Efforts to obtain a crystal structure of AmiE with a bound PGN fragment, either through co-crystallization or soaking, were unsuccessful. We therefore undertook molecular docking studies to establish a plausible mode of interaction for the MTP ligand with AmiE (see Methods). The available biochemical and structural data served as constraints for this approach. The best docking solution, which combines the highest docking score with a sensible orientation in the binding groove, is shown in Figure 6. The solution places the carbohydrate moiety in a relatively open, surface-exposed region at one end of the groove, and the tripeptide stem into the groove. Residues in the active site near the zinc ion, which are likely to play a role in catalysis, are positioned near the bond that is cleaved by AmiE. A nucleophilic attack of this bond by an activated water molecule, as shown schematically in Figure 3B, would therefore easily be possible.

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Figure 6. Results of docking of AmiE with the MTP ligand.

(A) Putative interactions between AmiE (grey) and MTP (orange) in the docking model. AmiE residues forming hydrogen bond are colored green, residues making three or more van der Waals interactions are colored blue. Hydrogen bonds are indicated with dashed lines. (B) Surface representation of AmiE with MTP docked into the binding groove. Residues forming hydrogen bonds and van der Waals interactions were calculated using the PISA server (http://www.ebi.ac.uk/msd-srv/prot_int/pistart.html) [39]. The putative locations of glycine residues, which would be attached to the lysine side chain in the natural ligand, are indicated with yellow circles. (C) Schematic representation of interactions between AmiE and MTP. Van der Waals interactions are represented with arcs. The same color scheme for contacting residues was used in panels A, B and C. (D) Summary of the observed hydrogen bonds in the model.

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Main chain and side chain atoms of residues in the second and third position of the peptide stem are able to make favorable contacts with residues in the AmiE groove. In particular, the model indicates a significant role for the D-iGln residue in substrate recognition as this residue forms 6 of the total 10 hydrogen bonds with the protein (Figure 6). Main chain atoms at both ends of the residue as well as side chain atoms are engaged in contacts. As equivalent contacts would not be possible with a standard glutamic acid residue, our model presents evidence for the importance of the glutamine isoform for substrate recognition. Asparagine 112 is strictly conserved among proteins that likely share the amidase-like fold (Figure 2) and occupies a position in the short α6 helix that allows the formation of hydrogen bonds between the side chain nitrogen and the two main-chain carbonyl oxygen atoms of D-iGln and L-Lys (see below).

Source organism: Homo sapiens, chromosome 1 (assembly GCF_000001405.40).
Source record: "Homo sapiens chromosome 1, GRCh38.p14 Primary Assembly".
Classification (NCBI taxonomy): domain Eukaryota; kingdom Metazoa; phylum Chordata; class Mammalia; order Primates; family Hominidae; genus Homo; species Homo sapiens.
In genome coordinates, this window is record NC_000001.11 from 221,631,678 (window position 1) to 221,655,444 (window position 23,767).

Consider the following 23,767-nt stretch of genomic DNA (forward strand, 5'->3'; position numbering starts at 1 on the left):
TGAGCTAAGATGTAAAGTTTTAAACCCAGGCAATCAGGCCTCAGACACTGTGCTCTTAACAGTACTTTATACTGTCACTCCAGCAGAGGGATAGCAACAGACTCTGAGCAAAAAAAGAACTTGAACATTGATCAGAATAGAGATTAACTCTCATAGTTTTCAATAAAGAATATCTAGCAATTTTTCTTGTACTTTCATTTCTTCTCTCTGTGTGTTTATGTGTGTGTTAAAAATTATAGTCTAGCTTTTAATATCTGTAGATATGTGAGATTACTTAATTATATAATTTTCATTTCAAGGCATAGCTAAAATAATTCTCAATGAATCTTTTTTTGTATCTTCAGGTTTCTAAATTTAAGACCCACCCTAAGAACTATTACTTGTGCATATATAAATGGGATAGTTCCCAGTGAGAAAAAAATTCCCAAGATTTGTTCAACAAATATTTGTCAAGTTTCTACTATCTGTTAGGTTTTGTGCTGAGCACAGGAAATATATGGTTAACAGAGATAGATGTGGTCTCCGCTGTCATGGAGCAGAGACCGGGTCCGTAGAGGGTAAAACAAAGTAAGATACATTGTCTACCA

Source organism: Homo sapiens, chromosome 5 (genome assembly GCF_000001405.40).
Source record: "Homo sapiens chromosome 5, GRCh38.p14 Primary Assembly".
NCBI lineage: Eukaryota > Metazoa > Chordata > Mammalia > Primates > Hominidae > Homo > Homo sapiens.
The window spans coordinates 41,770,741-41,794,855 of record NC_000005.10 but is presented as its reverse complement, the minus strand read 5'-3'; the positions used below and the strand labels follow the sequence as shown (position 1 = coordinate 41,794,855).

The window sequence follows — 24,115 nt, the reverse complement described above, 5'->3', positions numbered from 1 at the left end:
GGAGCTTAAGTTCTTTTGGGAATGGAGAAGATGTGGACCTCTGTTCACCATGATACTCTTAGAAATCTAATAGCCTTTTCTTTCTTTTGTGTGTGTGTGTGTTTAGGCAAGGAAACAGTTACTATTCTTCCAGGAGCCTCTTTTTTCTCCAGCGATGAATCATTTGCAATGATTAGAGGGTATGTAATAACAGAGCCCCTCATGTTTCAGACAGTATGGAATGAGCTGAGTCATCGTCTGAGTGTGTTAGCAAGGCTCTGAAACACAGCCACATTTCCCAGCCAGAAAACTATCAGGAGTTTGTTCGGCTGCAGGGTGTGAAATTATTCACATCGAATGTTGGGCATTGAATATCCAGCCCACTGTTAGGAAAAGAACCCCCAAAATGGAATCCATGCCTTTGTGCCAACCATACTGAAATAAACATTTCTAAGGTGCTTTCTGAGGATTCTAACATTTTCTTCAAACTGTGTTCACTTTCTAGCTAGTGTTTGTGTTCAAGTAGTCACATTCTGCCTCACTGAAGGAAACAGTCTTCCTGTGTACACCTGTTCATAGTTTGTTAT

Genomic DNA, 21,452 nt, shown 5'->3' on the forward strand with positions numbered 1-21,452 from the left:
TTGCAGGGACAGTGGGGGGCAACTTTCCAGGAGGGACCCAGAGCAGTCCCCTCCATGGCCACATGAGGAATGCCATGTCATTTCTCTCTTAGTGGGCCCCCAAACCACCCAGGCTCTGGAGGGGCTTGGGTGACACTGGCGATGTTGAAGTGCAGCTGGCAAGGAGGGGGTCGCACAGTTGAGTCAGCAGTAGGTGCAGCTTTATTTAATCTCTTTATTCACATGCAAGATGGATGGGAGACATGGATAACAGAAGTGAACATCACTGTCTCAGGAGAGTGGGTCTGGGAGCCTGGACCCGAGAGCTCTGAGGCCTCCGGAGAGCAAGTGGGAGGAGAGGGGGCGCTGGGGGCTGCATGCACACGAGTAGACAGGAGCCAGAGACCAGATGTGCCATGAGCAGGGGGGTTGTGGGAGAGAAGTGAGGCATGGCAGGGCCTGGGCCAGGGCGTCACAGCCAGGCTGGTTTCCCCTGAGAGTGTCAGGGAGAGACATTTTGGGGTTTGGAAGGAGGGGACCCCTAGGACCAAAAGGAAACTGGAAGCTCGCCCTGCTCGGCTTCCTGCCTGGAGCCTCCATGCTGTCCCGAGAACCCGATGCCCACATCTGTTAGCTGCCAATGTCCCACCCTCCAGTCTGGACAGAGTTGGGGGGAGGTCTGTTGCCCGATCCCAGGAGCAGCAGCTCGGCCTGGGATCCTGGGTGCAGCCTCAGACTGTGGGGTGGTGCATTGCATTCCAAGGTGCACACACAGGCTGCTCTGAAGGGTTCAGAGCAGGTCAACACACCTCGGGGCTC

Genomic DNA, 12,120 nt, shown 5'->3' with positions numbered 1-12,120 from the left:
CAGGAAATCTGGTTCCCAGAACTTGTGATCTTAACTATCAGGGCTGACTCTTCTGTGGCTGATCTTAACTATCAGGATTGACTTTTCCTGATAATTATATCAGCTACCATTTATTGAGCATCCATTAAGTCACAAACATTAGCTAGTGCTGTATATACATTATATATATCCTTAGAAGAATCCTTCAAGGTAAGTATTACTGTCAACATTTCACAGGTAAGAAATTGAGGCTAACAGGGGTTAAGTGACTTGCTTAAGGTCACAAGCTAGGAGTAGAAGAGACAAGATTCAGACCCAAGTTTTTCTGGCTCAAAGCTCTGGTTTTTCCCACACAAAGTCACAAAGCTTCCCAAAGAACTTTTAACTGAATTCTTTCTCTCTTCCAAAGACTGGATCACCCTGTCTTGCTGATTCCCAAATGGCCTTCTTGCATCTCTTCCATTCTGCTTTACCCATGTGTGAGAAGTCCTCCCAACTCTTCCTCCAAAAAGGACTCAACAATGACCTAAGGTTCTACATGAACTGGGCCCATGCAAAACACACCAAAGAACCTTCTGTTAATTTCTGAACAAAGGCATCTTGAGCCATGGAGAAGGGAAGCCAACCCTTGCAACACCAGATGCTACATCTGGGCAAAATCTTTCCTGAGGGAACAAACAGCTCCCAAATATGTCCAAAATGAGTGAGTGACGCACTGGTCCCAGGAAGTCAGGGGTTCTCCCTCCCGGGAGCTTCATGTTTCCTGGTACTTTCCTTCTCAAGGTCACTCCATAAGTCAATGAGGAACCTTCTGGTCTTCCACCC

We also note that, in our model, the L-lysine side chain fits into a surface pocket. The hydrophobic portion of its side chain forms extensive van der Waals interactions with the aromatic ring of W105. A prolonged lysine side chain with additional glycines of the interpeptide bridge would most likely run along the mainly hydrophobic chute that starts near W105 (Figure 6B, yellow circles).

The influence of substrate modifications on catalysis

In agreement with the docking model, digestion assays with MTP suggest an important role of the third amino acid in the peptide stem. In order to further investigate the role of the lysine side chain for substrate recognition we performed additional digestion assays with MTP derivatives. For each of those, the sugar moiety (MurNAc) was replaced with a cleavable fluorescent (7-Methoxycoumarin-4-yl)-acetyl (Mca) reporter group since this group is known to have little effect on substrate recognition [12]. Substrates with one, two or three glycine residues attached to the lysine side chain were prepared (Mca-Ala-D-iGln-Lys(Gly)-D-Ala-Arg-OH, Mca-Ala-D-iGln-Lys-(Gly)2-D-Ala-Arg-OH, Mca-Ala-D-iGln-Lys(Gly)3-D-Ala-Arg-OH), as well as a compound in which the lysine is replaced with an alanine (Mca-Ala-D-iGln-Ala-D-Ala-Arg-OH). The exact number of glycines tethered to the lysine side chain of the natural PGN substrate recognized by AmiE is still unknown. Nevertheless, the chosen compounds match the in vivo conditions better than a terminal lysine side chain with a charged amino group. The Lys-substrate (without glycines) served as a reference.

Our results clearly show that all five substrates can be cleaved by AmiE (Figure 7). However, reaction kinetics are rather slow, which might be due to the fact that the substrates lack the N-acetyl-D-glucosaminyl and N-acetylmuramyl sugar moieties. Approximately 10 percent of the Ala-substrate is cleaved after 6 h. All of the Gly-substrates were processed similarly, with about 20 percent cleaved after 6 h. The Lys-substrate shows the fastest rate of cleavage, with almost half of the educt being digested within the same time. Comparison of the cleavage efficiencies between the Lys(Gly)x-substrates and the Ala-substrate reveals that the lysine side chain does not appear to have a significant impact for substrate recognition as the mutation of Lys to Ala only slows cleavage but does not prevent it. Furthermore, the negligible differences among the Lys(Gly)x-substrates show that an increasing number of glycines does not result in enhanced binding to AmiE. As our docking model shows, the charged ε-amino group of the Lys-substrate could easily form a cation-pi bond with W105 at the end of the PGN-groove (Figure 6A), leading to enhanced binding and perhaps accounting for the increased cleavage rate observed for this compound. Such an interaction would however not occur in vivo.